Remembering the Second Palestinian Intifada 23 years on

On the 28th of September of the year 2000, Israel’s then opposition leader Ariel Sharon, heavily guarded by policemen and soldiers, stormed Al-Aqsa Mosque compound in occupied Jerusalem, provoking a Palestinian uprising that was later known as the Second Intifada or the Al-Aqsa Intafada. The uprising lasted five years and left over 3,000 Palestinians killed.

Prior to Sharon’s move, tensions had risen against the backdrop of the failed Camp David talks, when late Palestinian leader Yasser Arafat and Israeli Prime Minister Ehud Barak failed to come to a peace agreement due to disagreements over the status of Jerusalem and the right of return for Palestinian refugees. As a result, the promised declaration of a Palestinian state was postponed.

It was on the last Thursday of September when Sharon decided to visit Al-Aqsa Mosque accompanied by heavily armed Israeli policemen. The decision was met with widespread outrage by Palestinians who had just marked the anniversary of the Sabra and Shatila Massacre, for which Sharon was found responsible for failing to stop the bloodshed. Palestinians were also deeply frustrated over the ongoing Israeli occupation, which once again peace talks had failed to resolve.

The next Friday and shortly following the weekly Friday prayer, protests erupted across the Old City of Jerusalem. Seven Palestinians were shot dead and some 300 more injured by the occupation forces. In the following days, mass protests erupted across the West Bank and Gaza, prompting a violent response from Israeli occupation forces. A report by Amnesty International found that the majority of Palestinian casualties during this time were civilian bystanders and that 80 percent of those killed in the first month were not endangering the lives of Israeli occupation forces.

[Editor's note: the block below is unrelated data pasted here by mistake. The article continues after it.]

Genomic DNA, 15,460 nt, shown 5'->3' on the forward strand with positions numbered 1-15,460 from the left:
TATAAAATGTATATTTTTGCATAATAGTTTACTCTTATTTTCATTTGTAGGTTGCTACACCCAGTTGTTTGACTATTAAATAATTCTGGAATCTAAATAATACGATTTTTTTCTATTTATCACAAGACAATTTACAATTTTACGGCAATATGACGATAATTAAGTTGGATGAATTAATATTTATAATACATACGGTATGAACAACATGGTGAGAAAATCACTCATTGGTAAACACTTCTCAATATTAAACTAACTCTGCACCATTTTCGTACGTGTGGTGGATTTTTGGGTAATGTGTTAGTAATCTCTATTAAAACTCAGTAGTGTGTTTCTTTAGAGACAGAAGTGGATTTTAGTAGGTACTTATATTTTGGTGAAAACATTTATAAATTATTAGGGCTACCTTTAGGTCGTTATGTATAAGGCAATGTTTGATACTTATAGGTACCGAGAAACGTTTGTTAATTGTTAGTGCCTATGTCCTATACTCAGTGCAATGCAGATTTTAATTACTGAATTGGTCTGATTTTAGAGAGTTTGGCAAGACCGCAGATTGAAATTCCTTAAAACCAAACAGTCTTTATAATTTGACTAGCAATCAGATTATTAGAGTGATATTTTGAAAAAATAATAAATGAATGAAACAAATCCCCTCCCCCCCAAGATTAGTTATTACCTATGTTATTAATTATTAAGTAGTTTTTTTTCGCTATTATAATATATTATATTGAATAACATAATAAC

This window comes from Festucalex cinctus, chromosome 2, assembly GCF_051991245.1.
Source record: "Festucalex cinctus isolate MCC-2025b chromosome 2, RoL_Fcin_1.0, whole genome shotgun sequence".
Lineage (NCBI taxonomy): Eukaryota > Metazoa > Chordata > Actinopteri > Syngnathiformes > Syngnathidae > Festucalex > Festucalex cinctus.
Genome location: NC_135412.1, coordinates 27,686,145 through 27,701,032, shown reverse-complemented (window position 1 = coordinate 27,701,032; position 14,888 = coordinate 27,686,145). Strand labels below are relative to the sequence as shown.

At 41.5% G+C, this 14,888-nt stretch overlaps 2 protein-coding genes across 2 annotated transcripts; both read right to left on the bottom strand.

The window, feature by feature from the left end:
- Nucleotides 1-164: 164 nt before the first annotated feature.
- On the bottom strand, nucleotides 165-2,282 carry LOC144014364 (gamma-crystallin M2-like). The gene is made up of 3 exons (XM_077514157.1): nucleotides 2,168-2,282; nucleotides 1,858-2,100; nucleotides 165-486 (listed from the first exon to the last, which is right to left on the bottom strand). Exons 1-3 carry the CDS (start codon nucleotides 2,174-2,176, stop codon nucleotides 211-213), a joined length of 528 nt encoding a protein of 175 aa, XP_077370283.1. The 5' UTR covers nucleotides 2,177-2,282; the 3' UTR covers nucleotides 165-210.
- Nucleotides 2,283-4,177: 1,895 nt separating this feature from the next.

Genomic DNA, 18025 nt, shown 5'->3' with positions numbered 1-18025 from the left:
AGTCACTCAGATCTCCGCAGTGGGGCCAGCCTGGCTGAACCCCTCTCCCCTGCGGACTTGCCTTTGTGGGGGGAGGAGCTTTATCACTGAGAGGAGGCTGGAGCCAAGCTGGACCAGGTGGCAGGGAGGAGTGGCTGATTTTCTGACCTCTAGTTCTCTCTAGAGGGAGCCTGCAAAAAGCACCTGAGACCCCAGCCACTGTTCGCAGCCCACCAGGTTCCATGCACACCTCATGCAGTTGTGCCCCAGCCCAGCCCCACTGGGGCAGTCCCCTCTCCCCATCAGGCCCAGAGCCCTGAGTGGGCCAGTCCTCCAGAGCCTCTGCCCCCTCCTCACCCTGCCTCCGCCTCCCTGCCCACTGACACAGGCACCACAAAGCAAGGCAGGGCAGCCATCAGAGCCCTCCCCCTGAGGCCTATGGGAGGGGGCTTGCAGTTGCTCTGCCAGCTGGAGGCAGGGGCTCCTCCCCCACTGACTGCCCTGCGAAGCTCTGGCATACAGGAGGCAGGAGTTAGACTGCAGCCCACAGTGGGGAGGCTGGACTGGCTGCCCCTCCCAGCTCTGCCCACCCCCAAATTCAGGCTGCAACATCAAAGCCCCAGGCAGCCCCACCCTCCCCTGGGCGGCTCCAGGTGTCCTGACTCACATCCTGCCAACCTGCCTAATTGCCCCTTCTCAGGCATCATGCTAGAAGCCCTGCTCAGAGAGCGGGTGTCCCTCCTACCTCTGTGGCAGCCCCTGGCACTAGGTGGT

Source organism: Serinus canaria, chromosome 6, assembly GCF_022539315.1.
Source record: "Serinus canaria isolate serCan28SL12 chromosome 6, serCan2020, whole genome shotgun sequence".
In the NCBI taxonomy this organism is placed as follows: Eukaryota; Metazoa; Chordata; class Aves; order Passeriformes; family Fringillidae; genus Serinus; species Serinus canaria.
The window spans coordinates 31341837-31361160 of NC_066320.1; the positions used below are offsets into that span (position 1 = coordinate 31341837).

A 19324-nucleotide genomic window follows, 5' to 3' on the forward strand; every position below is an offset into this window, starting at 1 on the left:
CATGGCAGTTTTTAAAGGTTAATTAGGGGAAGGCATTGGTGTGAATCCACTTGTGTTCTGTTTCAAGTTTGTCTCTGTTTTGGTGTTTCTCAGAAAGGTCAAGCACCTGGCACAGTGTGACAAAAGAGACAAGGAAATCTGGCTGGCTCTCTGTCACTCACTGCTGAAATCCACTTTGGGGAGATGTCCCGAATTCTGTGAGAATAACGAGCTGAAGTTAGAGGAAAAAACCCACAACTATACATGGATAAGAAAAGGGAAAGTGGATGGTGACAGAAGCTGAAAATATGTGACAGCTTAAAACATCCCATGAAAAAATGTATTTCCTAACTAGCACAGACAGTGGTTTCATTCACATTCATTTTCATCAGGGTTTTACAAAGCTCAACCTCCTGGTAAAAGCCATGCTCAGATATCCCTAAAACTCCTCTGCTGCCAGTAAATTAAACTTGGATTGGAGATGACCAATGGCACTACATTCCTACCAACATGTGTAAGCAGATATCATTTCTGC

On Saturday 30 September, the murder of 12-year-old Muhammad Al-Durrah by Israeli occupation forces as he took shelter with his father was captured on camera and sparked worldwide condemnation. The video showed the father and the son bending behind a concrete pillar as they tried to escape Israeli soldiers who had opened fire. Al-Durrah’s father could be seen trying to ask the soldiers to stop firing, but was met with a hail of Israeli gunfire that put an end to the son’s life. The footage became iconic, representing the oppression endured by the Palestinians.

The months that followed witnessed more violent crackdowns, leaving hundreds of Palestinians dead and thousands injured.

Upon Sharon’s election to the office of Prime Minister in early 2001, he refused to meet late President Arafat, and all attempts at diplomacy came to a roadblock. In 2002, Palestinian leaders repeated their efforts to stop the violence and arrive at a peace deal by endorsing the Arab Peace Initiative outlined by Saudi Arabia, yet Israel has largely ignored the proposal until this day.

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